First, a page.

One of the loudest #NeverTrump voices in the conservative media caused a bit of a stir this weekend with this tweet:
I guess the dream never really dies. While I’d be happy to have an independent candidate as an alternative to Donald Trump and Hillary Clinton, I will be surprised if one actually emerges — and as I’ve said before, I don’t think such a candidacy would actually help the down-ballot Republicans often cited as the reason for providing such a choice.
All that said, we know there will be at least a third candidate on ballots this fall: the Libertarian candidate. And that party chose its nominee this weekend, deciding once again to back former New Mexico Gov. Gary Johnson, who was also the 2012 nominee.
Johnson will be the only contender besides Clinton and Trump to appear on all 50 ballots, so his candidacy will attract a lot of media attention. We have seen that disproportionate media coverage can boost an unlikely candidate, but exactly how far can we expect Johnson, who got 0.99 percent of the national popular vote four years ago, to go?
A Fox News poll last week showed Johnson pulling 10 percent of the vote against the two major-party candidates, which would be a staggering total in November. The last time a third-party candidate reached that level was 24 years ago: Ross Perot in 1992. Before that, it hadn’t happened in … 24 years, when George Wallace did it in 1968. (Lest you think this happens every quarter-century or so, the last person to do it before Wallace was Robert La Follette, way back in 1924.) Of course, even smaller shares of the vote can have an effect on the outcome; just ask President Gore about his buddy, Ralph Nader.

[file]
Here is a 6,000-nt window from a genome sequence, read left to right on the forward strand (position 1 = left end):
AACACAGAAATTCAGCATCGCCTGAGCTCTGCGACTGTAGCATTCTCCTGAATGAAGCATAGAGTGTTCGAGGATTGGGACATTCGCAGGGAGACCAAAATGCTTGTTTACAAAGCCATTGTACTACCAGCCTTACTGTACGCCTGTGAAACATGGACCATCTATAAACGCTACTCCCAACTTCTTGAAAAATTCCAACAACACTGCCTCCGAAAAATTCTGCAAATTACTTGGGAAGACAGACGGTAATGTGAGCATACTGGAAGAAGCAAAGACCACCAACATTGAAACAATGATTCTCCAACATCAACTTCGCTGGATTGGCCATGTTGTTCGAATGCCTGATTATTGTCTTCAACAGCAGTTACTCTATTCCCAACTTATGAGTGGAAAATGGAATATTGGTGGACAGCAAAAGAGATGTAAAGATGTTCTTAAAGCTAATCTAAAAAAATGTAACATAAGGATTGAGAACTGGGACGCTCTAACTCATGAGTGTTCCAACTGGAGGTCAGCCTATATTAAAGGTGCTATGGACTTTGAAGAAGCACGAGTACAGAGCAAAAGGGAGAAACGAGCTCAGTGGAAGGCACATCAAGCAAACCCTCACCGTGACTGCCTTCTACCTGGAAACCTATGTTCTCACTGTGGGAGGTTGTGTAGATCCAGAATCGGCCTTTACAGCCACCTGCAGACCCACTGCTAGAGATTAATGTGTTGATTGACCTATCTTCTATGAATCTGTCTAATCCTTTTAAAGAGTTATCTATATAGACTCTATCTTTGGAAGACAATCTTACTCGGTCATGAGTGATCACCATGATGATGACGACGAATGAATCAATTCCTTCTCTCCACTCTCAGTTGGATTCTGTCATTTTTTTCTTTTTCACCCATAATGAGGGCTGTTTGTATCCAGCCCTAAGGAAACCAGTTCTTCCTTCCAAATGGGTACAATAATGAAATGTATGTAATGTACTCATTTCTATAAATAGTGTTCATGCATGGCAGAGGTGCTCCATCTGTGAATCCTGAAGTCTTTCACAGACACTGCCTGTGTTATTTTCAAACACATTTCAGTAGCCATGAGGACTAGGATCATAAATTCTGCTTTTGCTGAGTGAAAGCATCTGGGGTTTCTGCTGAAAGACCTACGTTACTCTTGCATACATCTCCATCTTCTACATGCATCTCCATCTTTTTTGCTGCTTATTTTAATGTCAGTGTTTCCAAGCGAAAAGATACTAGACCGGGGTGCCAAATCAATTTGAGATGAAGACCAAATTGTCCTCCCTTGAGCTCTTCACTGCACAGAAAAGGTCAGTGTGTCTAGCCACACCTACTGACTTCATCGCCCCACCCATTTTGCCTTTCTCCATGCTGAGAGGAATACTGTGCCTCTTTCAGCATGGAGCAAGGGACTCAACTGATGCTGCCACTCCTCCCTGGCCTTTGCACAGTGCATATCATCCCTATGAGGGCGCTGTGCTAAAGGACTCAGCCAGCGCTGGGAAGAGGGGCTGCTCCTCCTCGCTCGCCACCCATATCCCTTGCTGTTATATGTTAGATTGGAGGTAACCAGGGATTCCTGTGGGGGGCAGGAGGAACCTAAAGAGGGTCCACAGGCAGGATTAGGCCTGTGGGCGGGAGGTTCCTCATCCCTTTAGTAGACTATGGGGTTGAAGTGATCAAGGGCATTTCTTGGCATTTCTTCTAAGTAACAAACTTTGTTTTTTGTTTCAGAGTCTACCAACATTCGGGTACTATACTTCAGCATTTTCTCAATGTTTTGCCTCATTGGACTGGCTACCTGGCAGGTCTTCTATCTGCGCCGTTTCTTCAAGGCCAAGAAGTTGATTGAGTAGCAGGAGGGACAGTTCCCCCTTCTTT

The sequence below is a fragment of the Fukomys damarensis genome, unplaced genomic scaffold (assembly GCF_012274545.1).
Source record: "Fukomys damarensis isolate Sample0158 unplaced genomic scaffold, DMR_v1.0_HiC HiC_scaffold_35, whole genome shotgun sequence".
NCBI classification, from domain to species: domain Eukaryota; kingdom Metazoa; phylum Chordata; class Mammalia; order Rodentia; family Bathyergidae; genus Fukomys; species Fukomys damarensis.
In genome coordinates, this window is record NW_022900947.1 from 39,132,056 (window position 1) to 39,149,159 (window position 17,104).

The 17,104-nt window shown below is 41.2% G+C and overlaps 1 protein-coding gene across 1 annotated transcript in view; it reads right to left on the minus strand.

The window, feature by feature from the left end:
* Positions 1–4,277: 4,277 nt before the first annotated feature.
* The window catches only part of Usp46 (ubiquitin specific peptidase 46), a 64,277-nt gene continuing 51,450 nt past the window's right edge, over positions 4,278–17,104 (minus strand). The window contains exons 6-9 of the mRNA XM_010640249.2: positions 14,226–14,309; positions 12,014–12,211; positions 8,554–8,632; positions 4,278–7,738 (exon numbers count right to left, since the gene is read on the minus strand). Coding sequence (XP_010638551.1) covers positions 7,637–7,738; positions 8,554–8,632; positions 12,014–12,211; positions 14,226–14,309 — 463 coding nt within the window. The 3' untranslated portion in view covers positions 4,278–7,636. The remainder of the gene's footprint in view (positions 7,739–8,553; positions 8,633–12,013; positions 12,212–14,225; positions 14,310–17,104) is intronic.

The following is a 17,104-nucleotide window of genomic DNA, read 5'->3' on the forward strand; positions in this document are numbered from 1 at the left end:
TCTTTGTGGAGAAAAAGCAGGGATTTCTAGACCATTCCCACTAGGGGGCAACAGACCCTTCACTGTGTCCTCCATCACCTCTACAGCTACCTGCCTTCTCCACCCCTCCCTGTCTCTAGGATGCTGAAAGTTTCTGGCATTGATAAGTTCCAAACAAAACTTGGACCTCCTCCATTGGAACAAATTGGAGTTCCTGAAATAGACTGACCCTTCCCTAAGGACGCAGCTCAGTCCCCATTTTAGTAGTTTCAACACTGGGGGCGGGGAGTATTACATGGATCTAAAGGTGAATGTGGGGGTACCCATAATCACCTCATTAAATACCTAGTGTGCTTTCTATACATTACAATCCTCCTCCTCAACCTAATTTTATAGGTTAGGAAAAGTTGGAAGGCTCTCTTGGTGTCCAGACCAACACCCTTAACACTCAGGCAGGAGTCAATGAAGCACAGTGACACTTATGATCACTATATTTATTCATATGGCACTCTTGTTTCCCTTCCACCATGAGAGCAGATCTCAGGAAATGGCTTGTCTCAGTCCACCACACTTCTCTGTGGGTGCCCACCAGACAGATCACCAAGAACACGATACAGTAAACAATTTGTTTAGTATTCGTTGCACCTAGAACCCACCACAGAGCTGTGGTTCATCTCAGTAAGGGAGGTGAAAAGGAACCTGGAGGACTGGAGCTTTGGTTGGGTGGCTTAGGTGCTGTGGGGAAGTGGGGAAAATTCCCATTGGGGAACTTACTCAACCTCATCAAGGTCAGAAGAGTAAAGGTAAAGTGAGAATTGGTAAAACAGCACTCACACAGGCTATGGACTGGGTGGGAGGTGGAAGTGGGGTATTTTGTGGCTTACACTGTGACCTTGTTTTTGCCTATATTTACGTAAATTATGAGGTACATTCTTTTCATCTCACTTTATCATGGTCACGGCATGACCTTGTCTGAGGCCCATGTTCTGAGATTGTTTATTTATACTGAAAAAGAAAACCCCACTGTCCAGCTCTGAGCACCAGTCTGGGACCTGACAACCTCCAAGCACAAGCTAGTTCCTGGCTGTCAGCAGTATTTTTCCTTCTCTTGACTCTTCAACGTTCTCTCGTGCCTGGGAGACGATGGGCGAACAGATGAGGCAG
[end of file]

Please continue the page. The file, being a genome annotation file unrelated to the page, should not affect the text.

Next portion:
The polls definitely show there’s some wiggle room in the electorate. The current Real Clear Politics average of national polls show the Trump-plus-Clinton vote totaling 86.6 percentage points; going back a bit further, to all polls conducted in the past two months, the average is 86.9 points. That’s significantly lower than in 2012, when Barack Obama and Mitt Romney combined for an average of 91.1 points in April-May polls. Obama was an incumbent then, but the picture wasn’t much different in 2008: Obama and John McCain totaled 90.6 points during the same two months. So there’s about 4 more points of indecisiveness this time around.
Now for the bad news for third-party hopefuls: The real exposure Johnson needs would come in the fall debates, and the Commission on Presidential Debates has already set a standard of 15 percent in national polls for a candidate to be included in those events. Even if Johnson is the only third-party candidate in the race, he would have to start taking away large chunks of Trump’s and Clinton’s support to hit that number. If another independent candidate were to enter the race, per Kristol’s statement, I think it’d be nearly impossible for someone besides Clinton and Trump to make the debate stage.
That said, with Trump and Clinton both as big-government foils, Johnson should have ample opportunities to talk about an approach that limits the federal government rather than simply wielding its power to different ends. It may not affect the electoral count, but it’ll be nice to have one candidate in the race talking that way.